Training can also keep your puppy safe. “One of the first things that I teach every puppy is something that I call ‘mine,’” says Wilson. “It means if I step in front of you and block your path, I want you to stop and sit and look at me.” This allows you to protect your puppy from dangerous situations and doesn’t rely on a verbal order, which is vital. Wilson expands: “I don’t use a verbal command there because I want anybody who steps in front of your puppy to be able to stop your puppy. It’s a universal thing we do.”
After the basics are covered, teaching pups tricks really isn’t that tricky. “It’s all just behaviours for them,” says Wilson. “Anything that makes you laugh you should teach your dog because dogs love when their people laugh.”
So what tricks can Wilson’s puppy do? “I love to tell people that my dog knows how to count which is a really easy one. I just teach them to speak when I put my finger in the air and then when I praise them, they stop. And so if I say ‘what’s two plus two?’ and I put my finger in the air like I’m pointing at them, they go ‘woof, woof, woof, woof.’ ‘Good dog!’ As long as you can do the math, your dog can do the math.”
If you’re like me, you’ve gotten caught up in all the training fun but don’t actually have a puppy. But you may have a cat. “I just use little treats and the same movements of luring the dog into a sit will lure your cat into a sit,” says Wilson. “They’ll love it because it’s fun.”
Here kitty, kitty! Time to play a game!
 By Allison Vorstenbosch

The Chitter-Chatter of Little Pigs

By Remy Alexandre
 Growing up, my good friend had a guinea pig named Dudley. Whenever I called my friend, I would hear a constant squeaking in the background. I naturally assumed that Dudley was either competing for my friend’s attention or that he was a friendly fellow, trying to say hello. Either way, he caused quite a ruckus.
Guinea pigs may not oink like their namesakes, but that’s because they’re not pigs at all. They’re classified as rodents and, like many other animals, they can be quite vocal about what they are feeling. While to me it seemed like Dudley made only one sound – a constant squeak – guinea pigs can actually express themselves in a variety of ways. Here are the meanings behind some common guinea pig sounds.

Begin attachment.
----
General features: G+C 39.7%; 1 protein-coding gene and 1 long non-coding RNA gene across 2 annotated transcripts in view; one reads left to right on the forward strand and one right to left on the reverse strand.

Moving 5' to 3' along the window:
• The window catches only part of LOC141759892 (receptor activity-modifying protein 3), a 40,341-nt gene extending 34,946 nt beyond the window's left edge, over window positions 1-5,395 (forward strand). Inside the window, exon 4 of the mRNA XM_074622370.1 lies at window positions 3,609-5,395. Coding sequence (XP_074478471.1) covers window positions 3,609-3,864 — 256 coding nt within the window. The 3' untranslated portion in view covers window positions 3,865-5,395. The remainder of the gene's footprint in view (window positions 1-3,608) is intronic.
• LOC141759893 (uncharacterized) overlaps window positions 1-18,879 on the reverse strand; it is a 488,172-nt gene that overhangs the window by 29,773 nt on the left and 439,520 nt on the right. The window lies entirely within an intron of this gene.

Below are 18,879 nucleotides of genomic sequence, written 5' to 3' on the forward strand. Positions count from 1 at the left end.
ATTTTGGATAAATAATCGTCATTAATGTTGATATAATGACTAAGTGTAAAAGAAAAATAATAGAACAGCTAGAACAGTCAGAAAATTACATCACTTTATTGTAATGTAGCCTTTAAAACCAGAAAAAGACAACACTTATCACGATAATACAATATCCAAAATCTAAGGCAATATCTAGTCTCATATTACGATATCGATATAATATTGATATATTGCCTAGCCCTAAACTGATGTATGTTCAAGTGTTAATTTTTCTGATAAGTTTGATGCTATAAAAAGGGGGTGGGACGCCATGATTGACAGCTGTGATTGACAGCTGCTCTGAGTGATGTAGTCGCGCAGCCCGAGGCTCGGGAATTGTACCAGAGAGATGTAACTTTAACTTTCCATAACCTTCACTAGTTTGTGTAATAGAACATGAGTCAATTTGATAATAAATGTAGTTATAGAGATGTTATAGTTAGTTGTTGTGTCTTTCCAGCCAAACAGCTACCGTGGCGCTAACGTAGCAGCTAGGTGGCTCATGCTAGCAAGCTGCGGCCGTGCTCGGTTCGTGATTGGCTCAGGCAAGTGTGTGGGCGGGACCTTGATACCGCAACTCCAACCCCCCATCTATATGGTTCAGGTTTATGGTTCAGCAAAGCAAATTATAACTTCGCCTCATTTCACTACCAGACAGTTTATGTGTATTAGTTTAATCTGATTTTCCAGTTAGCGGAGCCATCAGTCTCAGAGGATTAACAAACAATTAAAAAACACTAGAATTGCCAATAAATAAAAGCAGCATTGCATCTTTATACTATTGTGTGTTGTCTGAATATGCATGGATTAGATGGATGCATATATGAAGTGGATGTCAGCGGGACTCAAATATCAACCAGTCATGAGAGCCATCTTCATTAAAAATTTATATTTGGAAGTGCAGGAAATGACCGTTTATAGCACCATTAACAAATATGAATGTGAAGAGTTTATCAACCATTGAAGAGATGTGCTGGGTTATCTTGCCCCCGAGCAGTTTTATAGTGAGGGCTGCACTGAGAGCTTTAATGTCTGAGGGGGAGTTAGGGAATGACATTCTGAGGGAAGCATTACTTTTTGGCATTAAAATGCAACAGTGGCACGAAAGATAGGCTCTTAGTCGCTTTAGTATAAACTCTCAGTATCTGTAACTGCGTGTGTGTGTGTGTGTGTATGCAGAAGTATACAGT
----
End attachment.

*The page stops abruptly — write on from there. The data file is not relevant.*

Wheeking. This is the sound most people associate with the little piggies. It’s a loud, high-pitched squeak and it usually means that they are excited or are trying to get some attention. There may be some sort of danger approaching, but it’s more likely that they can hear you getting their food ready.
Shrieking. Both higher and louder than wheeking, this sound signals that a guinea pig is scared or in pain. Shrieking can also be a call for help or a warning that danger is near.
Teeth Chattering. If there is ever a time to avoid snuggling your furry friend, it’s when he’s chattering his teeth. This means that he is upset or angry, and he will usually also raise his neck fur (to appear as large as possible) and start rocking back and forth. That is one angry little piggy.
Whining. If you wanted to be left alone – or were just generally annoyed – you’d probably start whining too. Guinea pigs will whine when another pig is harassing them or if a human is petting them in a way that they don’t like. Yes, apparently even guinea pigs aren’t above whining.
Muttering. Sometimes when they run along the floor, guinea pigs sound almost like they are muttering to themselves. This just means that they are happy, and are enjoying doing their own thing.
Purring. As you would expect, purring means that a guinea pig is content. He may purr when he is enjoying your affection, or even just when grooming himself.
Rumbling. This is a deeper sort of purr and means that your guinea pig has one thing on his mind. That’s right, he’s in heat! To impress another pig, they will also sway their hips and walk around the object of their affection. Ooh-la-la! Watch out if they learn to bat their eyelashes!
Chirping. This may be the most mysterious of all guinea pig sounds. Some owners will never hear chirping, and some guinea pigs will never chirp. As the name implies, it sounds just like a bird’s chirping. While chirping, a guinea pig will appear to be almost in a trance. All of the other piggies will stop to listen, but once the song ends, they will all return to their activities as if nothing happened. No one knows for sure why guinea pigs chirp, but some owners believe they do it just for fun!
Of course, body language also plays a big role in guinea pig communication. When guinea pigs are stretched out on the floor or cage bottom, they are completely relaxed, much like us on the couch. They will touch noses to greet each other, or if the meeting isn’t as friendly, they will try to demonstrate dominance by stiffening their legs.
If you are petting your rodent chum and he isn’t enjoying it, he will throw his head back, as if throwing your hand away. A final amusing behaviour, and my personal favorite, is ‘popcorning’, when a guinea pig is just so happy that he jumps straight up in the air, like a kernel of corn in a hot pan. It’s like he just can’t contain all the happiness he is feeling!
Much like any other relationship, if you pay attention to what your guinea pig is telling you, it will improve both of your lives. Had I paid more attention to dear Dudley back in the day, maybe, just maybe, I would’ve heard the elusive chirping of the guinea pig. Now that would’ve been something.
By Allison Vorstenbosch